The subversive genius of Joe Orton

Mel O'Drama

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Nice to see a new piece on Orton, and quite a meaty one too, which actually takes the trouble to interview people who knew him.

One of these days I hope to get round to reading The Orton Diaries and Prick Up Your Ears (I have seen the film version which is excellent).

I probably know Orton best from his frequent mentions in The Kenneth Williams Diaries/Letters. They were good friends and the Edna Welthorpe letters are the stuff of legend.

Fifty years ago the playwright Joe Orton was bludgeoned to death by his boyfriend at the peak of his career. What is Orton's legacy, and what would he have made of the strides towards equality made since his death by gay people in the UK?

Riding high on the success of his latest play, Loot, and waiting for a chauffeur to ferry him to talks about a film he had written for The Beatles, the 34-year-old playwright was attacked as he slept by Kenneth Halliwell at the flat they shared in Islington. Halliwell, who feared Orton had been planning to leave him, then took a fatal overdose.

For Kenneth Cranham, the Olivier award-winning actor and friend of the couple, what happened on 9 August 1967 was hugely personal.

"I still had four grandparents then; I didn't know anyone who had died. So to have one person that I knew so well die and another commit suicide was a living nightmare," he said.

"Everything went into slow motion. In the play [Orton's Loot was being performed at the time of his murder] you were running around with a body in your arms, there were coffins everywhere, and it was [supposed to be] a comedy.

"It was so bizarre."

Born in 1933 as John Orton, he grew up with his three siblings on a Leicester estate typical of those built for workers in the 1920s.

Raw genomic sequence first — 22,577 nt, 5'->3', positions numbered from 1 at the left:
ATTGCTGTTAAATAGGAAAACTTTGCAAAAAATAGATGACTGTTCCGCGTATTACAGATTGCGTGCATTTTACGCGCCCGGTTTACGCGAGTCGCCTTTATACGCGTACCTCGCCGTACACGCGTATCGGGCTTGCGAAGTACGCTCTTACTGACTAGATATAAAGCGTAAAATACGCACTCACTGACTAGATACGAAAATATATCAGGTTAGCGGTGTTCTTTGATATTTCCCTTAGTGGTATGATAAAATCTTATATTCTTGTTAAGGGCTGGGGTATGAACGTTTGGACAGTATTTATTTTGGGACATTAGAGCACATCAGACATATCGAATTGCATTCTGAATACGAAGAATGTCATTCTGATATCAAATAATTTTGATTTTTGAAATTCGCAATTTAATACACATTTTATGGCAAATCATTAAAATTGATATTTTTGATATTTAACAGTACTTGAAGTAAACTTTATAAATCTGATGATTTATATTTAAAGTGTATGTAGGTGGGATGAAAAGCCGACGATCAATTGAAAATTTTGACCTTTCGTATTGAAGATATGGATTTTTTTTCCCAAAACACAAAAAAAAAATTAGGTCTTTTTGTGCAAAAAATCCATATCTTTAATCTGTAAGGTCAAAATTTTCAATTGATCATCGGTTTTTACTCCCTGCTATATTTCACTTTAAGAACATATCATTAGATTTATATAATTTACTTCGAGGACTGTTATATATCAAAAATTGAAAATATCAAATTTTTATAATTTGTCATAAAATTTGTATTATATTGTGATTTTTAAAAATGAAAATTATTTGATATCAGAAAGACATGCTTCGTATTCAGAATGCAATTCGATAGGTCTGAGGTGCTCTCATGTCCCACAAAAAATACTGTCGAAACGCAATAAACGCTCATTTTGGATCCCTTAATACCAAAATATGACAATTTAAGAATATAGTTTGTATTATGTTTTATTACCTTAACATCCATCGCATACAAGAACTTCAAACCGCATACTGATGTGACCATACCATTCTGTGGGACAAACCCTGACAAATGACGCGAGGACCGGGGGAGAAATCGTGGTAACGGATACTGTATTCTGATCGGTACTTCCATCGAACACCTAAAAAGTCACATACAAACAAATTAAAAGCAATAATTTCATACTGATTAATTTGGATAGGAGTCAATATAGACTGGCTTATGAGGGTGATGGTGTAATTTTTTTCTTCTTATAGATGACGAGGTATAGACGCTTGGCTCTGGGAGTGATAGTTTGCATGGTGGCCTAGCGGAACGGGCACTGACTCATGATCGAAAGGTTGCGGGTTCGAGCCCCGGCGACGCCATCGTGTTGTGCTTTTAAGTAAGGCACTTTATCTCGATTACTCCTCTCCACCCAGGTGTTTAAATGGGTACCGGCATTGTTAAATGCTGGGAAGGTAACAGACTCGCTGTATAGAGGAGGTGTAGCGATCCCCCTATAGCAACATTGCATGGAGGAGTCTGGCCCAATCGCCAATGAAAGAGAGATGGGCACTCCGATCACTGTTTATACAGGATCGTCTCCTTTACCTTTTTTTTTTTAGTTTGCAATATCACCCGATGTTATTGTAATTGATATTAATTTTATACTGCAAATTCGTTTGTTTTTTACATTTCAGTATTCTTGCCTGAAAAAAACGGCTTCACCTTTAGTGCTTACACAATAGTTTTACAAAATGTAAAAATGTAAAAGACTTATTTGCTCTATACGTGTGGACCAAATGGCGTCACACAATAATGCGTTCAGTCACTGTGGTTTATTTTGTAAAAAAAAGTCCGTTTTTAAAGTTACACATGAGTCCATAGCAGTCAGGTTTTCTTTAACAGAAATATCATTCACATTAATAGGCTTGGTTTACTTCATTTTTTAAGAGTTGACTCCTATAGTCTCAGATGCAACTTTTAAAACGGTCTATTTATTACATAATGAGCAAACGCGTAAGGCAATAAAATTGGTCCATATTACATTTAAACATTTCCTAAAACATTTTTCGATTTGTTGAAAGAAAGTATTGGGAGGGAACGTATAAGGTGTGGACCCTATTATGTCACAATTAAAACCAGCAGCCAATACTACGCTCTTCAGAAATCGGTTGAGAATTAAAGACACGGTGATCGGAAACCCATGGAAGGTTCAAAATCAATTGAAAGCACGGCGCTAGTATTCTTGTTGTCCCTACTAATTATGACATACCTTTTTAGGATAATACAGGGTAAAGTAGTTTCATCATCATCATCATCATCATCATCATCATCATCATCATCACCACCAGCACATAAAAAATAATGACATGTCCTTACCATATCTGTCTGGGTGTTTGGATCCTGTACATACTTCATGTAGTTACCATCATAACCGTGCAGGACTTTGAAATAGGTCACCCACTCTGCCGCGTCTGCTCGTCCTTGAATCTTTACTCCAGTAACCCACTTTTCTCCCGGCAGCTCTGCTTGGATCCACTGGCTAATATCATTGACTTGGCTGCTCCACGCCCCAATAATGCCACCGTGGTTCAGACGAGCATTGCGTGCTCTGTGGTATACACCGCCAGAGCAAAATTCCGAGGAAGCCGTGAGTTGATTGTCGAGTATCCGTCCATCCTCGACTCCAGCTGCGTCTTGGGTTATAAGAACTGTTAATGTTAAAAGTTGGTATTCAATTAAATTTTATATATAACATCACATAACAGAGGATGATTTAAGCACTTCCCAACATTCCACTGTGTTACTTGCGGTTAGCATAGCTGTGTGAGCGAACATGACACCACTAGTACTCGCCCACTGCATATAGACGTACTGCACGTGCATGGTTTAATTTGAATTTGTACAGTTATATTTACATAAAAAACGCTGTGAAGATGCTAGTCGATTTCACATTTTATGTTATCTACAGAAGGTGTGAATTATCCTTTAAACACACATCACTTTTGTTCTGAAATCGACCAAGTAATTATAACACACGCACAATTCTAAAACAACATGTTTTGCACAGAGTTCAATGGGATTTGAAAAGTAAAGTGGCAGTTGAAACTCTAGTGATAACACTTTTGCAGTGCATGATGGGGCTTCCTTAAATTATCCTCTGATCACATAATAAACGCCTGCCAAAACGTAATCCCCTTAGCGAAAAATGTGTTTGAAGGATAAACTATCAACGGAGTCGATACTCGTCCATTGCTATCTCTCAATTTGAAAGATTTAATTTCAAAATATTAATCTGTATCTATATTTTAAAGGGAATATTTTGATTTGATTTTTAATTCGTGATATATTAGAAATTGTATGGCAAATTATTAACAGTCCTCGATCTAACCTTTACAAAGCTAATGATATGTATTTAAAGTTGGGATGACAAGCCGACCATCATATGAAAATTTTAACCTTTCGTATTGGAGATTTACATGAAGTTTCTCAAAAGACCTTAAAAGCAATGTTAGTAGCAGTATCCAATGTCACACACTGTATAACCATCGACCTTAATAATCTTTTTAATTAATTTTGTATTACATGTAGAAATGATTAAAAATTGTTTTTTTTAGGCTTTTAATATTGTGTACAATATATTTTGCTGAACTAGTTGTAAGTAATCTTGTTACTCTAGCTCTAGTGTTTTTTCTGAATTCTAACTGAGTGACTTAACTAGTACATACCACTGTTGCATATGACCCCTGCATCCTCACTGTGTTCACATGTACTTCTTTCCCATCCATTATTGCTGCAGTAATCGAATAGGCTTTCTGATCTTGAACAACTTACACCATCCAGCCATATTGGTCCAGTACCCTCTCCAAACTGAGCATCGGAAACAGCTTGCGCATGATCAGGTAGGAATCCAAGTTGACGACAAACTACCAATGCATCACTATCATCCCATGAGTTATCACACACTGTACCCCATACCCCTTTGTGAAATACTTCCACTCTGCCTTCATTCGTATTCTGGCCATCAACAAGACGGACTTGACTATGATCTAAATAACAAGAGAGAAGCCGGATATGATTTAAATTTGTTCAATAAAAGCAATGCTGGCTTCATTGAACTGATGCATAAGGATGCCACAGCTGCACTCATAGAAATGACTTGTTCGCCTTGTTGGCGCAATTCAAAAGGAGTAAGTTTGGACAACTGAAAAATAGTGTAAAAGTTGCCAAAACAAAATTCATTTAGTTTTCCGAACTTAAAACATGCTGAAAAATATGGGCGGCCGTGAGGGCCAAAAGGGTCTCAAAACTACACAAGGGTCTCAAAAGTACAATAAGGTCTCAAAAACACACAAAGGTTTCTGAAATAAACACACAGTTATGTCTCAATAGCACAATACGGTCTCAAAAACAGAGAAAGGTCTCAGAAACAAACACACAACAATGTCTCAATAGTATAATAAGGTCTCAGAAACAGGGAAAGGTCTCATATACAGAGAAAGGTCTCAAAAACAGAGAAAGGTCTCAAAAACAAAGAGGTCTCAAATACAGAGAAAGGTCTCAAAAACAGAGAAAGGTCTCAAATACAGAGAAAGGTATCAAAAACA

His sister Leonie Orton Barnett has described their home as "drab, soulless and monotonous", epitomising the "worst aspects of Leicester's motto Semper Eadem - always the same".

Orton, whose parents had an unhappy marriage, would leave his hometown at the earliest opportunity. He caught the acting bug in his teens and successfully auditioned for the Royal Academy of Dramatic Art (Rada) in London, moving there to study on a scholarship in 1951.

It was at Rada he encountered Halliwell, a troubled man seven years his senior.

"Meeting Halliwell was important because he found a collaborator with a shared sense of humour," said Emma Parker, associate professor in post-war and contemporary literature at the University of Leicester, which houses the Joe Orton Archive and is running a series of events to mark the anniversary of his murder.

"Joe was reading Shakespeare and other writers before he got to London and met Halliwell, so it's not fair to say he learned it all from him, [but] I think they were kindred spirits and they shared a sense of humour."

After leaving Rada, they formed a writing partnership but had little success. The pair often went to bed at sunset to save money on electricity.

In 1962, a bizarre court case would land both men in prison - and ultimately provide the spark Orton needed to break though as a playwright.

The pair had spent more than a year altering library books with garish collages and occasionally obscene text, the targets ranging from biographies and volumes of Shakespeare to novels they viewed as low quality.

Their furtive campaign was eventually rumbled by zealous library staff and they were imprisoned for six months for theft and malicious damage, after a trial that attracted tabloid publicity. Orton believed the severity of the sentence was "because we were queers".

Having gained a degree of separation from Halliwell, after his release Orton began to find success, with The Ruffian on the Stair broadcast on BBC radio in 1964.

Entertaining Mr Sloane, a black comedy that touched on homosexuality and hypocrisy, was widely praised on its release, also in 1964, including by theatre heavyweights such as Terence Rattigan and Tennessee Williams.

The actor Dudley Sutton, who was part of the original cast, said he enjoyed being in a play "that was having a go at the established view of things", and praised Orton's sensitivity as a writer.

"He was so full of life, and I loved the dialogue," he said in conversation with Dr Parker last year.

"To fight the demon of homophobia with a West End comedy was brilliant - I'm very proud to have been a part of it."

Orton's hallmarks as a playwright were black humour, deliberate bad taste, surreal situations and attacks on hypocrisy. His subversive nature helped him to stand out from his peers, with The Times describing Entertaining Mr Sloane as making "the blood boil more than any other British play in the last 10 years".